Purchasing goods and services from local suppliers provides direct and indirect benefits to our local communities. Our investment in local communities helps to support the economic vitality of small and medium sized enterprises and local entrepreneurship. When we purchase locally, we provide the stimulus for community development and the potential for capacity building. We have begun to implement an advanced risk and data-based responsible sourcing framework using a combination of tools in the contracting and supplier qualification process. The system enables both screening and advanced risk assessment, tracks supplier progress against any required action plans, and enables more direct collaboration with our suppliers throughout the contract life cycle. In 2020, we also prioritized increasing transparency in our local procurement spending to enhance visibility and to encourage increasing opportunities for local suppliers where feasible. For example, we joined WEConnect International, a global network that connects women-owned businesses to qualified buyers around the world, working to enable them to compete in the global marketplace. We will continue to collaborate with organizations to provide local suppliers with opportunities for capacity building and to assist in identifying local suppliers that meet our purchasing needs.
The company commissioned the L. William Seidman Research Institute at Arizona State University to develop annual economic impact reports where the company has operations in Arizona, Colorado, New Mexico and Texas. Fact sheets from the reports are provided below.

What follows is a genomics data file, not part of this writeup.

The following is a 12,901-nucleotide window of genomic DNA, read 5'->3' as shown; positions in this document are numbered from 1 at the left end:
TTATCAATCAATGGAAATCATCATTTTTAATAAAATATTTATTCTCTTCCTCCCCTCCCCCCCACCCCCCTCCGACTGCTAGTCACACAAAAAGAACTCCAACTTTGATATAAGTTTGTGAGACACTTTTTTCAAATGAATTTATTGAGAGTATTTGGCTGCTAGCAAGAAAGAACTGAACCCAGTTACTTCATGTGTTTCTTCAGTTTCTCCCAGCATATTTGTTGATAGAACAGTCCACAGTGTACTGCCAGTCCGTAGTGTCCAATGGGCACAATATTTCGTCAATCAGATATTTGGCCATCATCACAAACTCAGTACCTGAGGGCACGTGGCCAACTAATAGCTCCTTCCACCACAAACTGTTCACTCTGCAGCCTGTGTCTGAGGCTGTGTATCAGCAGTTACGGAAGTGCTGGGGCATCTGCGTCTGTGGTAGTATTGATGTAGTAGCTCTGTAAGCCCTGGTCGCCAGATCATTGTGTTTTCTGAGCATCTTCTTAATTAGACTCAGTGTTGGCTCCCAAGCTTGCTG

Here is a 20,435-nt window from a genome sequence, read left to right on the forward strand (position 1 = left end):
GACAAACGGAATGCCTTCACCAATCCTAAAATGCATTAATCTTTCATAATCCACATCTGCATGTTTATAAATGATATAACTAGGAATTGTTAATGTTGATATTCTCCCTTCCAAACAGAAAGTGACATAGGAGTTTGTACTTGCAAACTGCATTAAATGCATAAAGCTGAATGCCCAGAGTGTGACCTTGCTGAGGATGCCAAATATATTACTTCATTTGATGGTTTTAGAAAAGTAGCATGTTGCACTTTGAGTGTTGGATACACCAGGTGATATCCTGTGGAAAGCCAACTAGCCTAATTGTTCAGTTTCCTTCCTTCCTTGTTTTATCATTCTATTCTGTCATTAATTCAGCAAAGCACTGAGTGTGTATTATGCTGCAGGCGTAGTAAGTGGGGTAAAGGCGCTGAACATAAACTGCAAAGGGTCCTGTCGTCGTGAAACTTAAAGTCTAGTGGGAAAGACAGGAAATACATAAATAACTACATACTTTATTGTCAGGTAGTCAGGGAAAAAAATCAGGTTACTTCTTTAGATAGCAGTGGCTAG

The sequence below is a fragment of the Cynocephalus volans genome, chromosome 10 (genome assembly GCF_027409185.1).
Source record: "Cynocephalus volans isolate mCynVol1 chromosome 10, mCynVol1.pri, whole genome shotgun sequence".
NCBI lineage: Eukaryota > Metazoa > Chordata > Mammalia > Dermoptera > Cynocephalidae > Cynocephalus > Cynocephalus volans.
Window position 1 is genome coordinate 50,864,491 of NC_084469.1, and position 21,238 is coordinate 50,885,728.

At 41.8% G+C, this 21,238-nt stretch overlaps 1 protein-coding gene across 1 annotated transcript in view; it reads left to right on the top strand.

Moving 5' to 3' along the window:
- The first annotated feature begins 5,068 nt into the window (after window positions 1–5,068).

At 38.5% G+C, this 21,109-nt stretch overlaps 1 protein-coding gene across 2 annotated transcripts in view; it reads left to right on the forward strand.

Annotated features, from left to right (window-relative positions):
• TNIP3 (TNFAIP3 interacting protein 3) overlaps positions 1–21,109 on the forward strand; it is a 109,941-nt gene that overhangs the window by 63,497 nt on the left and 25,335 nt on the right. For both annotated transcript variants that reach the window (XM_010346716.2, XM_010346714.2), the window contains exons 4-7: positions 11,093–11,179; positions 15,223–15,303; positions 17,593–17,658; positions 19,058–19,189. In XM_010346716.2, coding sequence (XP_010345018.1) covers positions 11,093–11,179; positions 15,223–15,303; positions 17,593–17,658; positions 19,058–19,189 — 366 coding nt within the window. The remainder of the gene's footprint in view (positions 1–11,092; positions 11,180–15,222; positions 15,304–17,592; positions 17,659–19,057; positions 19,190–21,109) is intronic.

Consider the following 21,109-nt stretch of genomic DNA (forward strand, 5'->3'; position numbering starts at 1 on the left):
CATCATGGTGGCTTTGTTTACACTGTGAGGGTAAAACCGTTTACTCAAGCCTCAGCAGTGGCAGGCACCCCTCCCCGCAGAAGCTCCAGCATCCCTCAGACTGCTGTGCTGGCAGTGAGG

In May 2021, Apoyo Consultaría completed a study aimed to identify and estimate the impact (direct and indirect) of Cerro Verde’s activities on the local city of Arequipa and national economy of Peru from 2005 to 2020. Titled “Analysis of the Impact of Cerro Verde Mining Company in the Economy of Arequipa and Peru,” the study concluded that Cerro Verde has had significant impact on both the regional and national economies in terms of employment, family income and tax revenue. Cerro Verde’s operations and investments generated an average impact of 2% of Peru’s national gross domestic product through linkages with other sectors. The site’s contributions enhance economic activity in Arequipa and the country through its domestic purchases.
PT-FI’s presence in the province of Papua has spurred rapid economic growth and development in Timika and surrounding areas, which has transformed the region into an important economic center. As a result, Timika has witnessed high-population in-migration from other parts of Papua, as well as all of Indonesia, as people are in search of employment opportunities and improved health and education infrastructure.